I know people who go out for coffee with friends while their kids are with a babysitter, get a pedicure, read a book, even go shopping without small people tugging on their hems and begging to stop at Build-a-Bear. But I was not one of them this summer. I just couldn’t justify it. Like most freelancers, I have to pay for childcare in advance so I can do the work, even though I don’t get PAID for the work until up to 30 days after I send my invoice. (Fingers crossed.)

In my email to my friend, I said I finally feel like I have some breathing room. Until then I hadn’t thought about it that way, but yes—all summer I was holding my breath. Sucking it up, pushing through, doing what I had to do to get everything done and keep everybody happy.

The only hints that something was possibly out of whack were a) my constant feeling that summer and fun were passing me by, and b) when my youngest (yes, THAT son) needed yet another round of stitches due to yet another facial injury and my first thought was, “Crap! Now I’ll miss a day of work and camp’s already paid for!” Not my proudest mom moment.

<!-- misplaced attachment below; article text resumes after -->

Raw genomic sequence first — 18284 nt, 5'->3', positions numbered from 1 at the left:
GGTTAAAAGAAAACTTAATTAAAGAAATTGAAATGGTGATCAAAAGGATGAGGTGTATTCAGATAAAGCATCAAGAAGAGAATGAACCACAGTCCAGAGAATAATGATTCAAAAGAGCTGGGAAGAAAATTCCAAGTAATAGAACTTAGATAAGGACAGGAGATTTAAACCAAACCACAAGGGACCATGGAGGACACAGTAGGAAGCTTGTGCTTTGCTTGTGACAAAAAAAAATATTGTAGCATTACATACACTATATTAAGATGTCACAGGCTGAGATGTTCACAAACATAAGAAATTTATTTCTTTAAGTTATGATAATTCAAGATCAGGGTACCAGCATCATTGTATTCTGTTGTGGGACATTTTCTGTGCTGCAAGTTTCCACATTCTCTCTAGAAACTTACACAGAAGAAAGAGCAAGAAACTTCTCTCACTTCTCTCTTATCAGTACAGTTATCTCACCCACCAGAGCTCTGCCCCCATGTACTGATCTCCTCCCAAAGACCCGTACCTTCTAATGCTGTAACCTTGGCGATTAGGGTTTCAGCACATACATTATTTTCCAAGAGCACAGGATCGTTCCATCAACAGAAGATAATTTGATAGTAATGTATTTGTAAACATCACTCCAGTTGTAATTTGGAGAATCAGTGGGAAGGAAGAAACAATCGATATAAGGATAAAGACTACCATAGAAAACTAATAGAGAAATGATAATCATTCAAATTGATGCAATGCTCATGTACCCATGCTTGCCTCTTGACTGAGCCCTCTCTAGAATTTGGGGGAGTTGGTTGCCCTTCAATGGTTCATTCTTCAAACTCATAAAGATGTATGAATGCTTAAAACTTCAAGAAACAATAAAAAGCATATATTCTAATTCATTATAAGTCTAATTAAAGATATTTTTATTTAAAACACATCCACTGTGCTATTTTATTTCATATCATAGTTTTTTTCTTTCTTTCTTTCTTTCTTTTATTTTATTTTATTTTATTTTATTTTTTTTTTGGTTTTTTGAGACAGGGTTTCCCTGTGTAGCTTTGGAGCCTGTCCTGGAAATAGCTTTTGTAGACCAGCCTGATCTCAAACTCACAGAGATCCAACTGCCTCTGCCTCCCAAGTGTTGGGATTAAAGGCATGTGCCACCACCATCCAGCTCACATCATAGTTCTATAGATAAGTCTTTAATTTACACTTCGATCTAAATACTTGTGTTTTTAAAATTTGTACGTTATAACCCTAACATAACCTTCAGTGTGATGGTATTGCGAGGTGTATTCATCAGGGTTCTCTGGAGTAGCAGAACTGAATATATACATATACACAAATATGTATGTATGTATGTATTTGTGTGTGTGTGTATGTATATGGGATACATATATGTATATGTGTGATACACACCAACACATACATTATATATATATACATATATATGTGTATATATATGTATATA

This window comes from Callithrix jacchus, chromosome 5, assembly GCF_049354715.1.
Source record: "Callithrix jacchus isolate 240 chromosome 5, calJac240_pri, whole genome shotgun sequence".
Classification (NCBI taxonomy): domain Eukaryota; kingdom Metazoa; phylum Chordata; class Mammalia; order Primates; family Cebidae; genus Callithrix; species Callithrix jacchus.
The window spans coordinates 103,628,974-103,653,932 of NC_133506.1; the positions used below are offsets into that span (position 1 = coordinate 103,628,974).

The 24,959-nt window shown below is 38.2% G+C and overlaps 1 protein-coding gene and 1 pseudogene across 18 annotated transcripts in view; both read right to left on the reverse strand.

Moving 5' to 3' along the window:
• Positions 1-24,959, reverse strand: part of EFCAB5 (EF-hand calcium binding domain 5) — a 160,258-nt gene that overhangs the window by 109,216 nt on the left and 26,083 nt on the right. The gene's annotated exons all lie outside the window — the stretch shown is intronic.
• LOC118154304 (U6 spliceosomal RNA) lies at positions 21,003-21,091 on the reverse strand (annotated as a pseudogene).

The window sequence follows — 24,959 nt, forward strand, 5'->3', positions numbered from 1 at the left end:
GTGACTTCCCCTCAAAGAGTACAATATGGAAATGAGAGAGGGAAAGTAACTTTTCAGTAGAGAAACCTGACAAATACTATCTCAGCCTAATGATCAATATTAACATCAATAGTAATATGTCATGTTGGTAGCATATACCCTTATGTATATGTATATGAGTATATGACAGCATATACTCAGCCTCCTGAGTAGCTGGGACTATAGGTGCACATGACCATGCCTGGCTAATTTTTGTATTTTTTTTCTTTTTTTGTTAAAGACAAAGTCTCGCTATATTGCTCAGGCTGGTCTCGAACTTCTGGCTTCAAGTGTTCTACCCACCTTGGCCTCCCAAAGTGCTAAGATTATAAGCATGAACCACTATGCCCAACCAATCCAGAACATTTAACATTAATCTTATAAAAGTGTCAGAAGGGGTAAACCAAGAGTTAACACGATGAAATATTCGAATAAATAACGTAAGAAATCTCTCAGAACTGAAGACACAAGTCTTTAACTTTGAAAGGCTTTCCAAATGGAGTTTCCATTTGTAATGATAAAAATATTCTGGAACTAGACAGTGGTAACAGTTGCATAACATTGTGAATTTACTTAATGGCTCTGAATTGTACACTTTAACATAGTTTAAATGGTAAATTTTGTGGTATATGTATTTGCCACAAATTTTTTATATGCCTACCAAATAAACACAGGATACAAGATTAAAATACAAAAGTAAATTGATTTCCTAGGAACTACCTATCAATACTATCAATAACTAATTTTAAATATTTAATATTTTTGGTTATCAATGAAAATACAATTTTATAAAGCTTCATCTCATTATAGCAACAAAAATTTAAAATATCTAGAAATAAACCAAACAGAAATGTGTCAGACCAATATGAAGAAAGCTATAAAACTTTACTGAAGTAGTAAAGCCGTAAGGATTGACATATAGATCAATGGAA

But now that school has started, I’m up at 6:45 a.m. After the kids are fed, dressed, and out the door, I now have time to finish a cup of coffee while it’s still hot warm, take the dog for a walk, and check my email—BEFORE starting my work day. Breathing room.

Woman taking a deep breath outside

I have time to stare out the window for a few minutes while I’m working. Time to stand up, stretch, do a downward dog, get another cup of coffee AND go to the bathroom before I crank out another set of copyedits. Breathing room.

I have time to return phone calls, buy stamps, and schedule my long-overdue doctor appointments. (Happy, Mom?) Sometimes I even have time to go for a run, prepare and eat a meal while seated, and complete a load of laundry. (Rather than attempt the same mildewed load 3 times before actually making it to the dryer stage.) Breathing room.